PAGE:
Second Phase Of Affordable Spaces For Artists Launches In North Little Rock
Little Rock and North Little Rock are one step closer to getting affordable housing and shared work spaces for artists. On Tuesday night, the national non-profit Artspace announced its plan to move forward to the second stage of development in central Arkansas. A feasibility study conducted in July convinced the organization of the region's interest and potential, so a survey of area artists and creative businesses has been launched.
Wendy Holmes, a senior vice president with the nonprofit, says she hopes to receive 500 to 800 survey responses before the survey closes on November 5. Feedback from the first phase of the project in July showed enought interest from artists to move to the next phase.
"They [artists] feel rather isolated. They don't have a lot of spaces where they can congregate. They represent a lot of diverse backgrounds and expertise and interests. I think that they feel like they need more of a spotlight on them, that they're a little hidden," Holmes said.
Artspace has used the federal low income housing tax credit program to help develop affordable locations for artists to live and create in more than 30 cities around the country over the last 30 years. According to Holmes, the organization is currently considering developing sites in both North Little Rock and Little Rock.
Aneesha Marwah with Artspace, said the results of the survey will help determine the size of the sites.
"We use what we call a three-to-one redundancy ratio," Marwah said. "So for every three artists who say that they would move into some kind of space, we usually build one unit. So if three people say, 'Yes, I want housing tomorrow,' we would feel comfortable building one unit of housing knowing that changes happen and things evolve and things happen down the road."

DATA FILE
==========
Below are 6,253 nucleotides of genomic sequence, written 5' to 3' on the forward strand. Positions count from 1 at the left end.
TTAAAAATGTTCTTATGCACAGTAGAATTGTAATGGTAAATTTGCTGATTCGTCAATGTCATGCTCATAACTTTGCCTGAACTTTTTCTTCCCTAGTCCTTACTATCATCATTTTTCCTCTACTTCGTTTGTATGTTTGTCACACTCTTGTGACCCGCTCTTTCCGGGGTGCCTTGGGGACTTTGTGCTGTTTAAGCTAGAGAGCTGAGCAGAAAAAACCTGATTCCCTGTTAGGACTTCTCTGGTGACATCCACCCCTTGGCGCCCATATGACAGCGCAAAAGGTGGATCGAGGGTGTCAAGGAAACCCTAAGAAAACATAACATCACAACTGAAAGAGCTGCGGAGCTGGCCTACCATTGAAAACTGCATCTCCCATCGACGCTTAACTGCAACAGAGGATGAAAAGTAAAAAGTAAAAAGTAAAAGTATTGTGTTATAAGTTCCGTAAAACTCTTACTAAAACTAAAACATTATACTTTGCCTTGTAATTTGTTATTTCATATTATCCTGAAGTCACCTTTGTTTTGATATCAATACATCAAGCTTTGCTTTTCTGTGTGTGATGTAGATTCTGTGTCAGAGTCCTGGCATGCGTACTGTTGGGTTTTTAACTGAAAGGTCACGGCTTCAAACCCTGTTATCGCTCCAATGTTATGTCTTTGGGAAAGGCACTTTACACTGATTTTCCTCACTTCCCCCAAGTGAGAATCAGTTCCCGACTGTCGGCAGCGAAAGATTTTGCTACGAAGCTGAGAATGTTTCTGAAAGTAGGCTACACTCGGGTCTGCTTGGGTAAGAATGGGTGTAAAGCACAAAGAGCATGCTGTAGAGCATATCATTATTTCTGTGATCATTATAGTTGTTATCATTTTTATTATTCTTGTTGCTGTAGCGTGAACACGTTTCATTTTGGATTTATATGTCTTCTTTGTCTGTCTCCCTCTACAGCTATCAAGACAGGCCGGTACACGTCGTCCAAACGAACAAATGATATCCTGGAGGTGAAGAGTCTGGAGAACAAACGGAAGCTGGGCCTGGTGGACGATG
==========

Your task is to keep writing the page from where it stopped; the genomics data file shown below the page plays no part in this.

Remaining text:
Jessi Perren, a local artist and art educator, was among the first to take the survey at a launch party on Tuesday night. She said the survey included questions gauging interest in potential locations as well as amenities like, "gallery exhibition space, a soundproof practice room, general-use studio space, loading docks, rehearsal spaces, community gardens, and utility sinks."
Perren also noted the minimum rent threshold on the survey was $400 per month. Artspace plans to return in January to publicly share the results of the survey and if demand is sufficient, will look for possible locations. The majority of its spaces are existing buildings, which are converted and retrofitted to meet the needs identified by that region’s artists, but some involve new construction. Artspace began its work in the area after an invitation from the Little Rock-based Windgate Foundation.
Artists and creative businesses within 50 miles of Little Rock and North Little Rock are being encouraged to take the survey, which can be found here.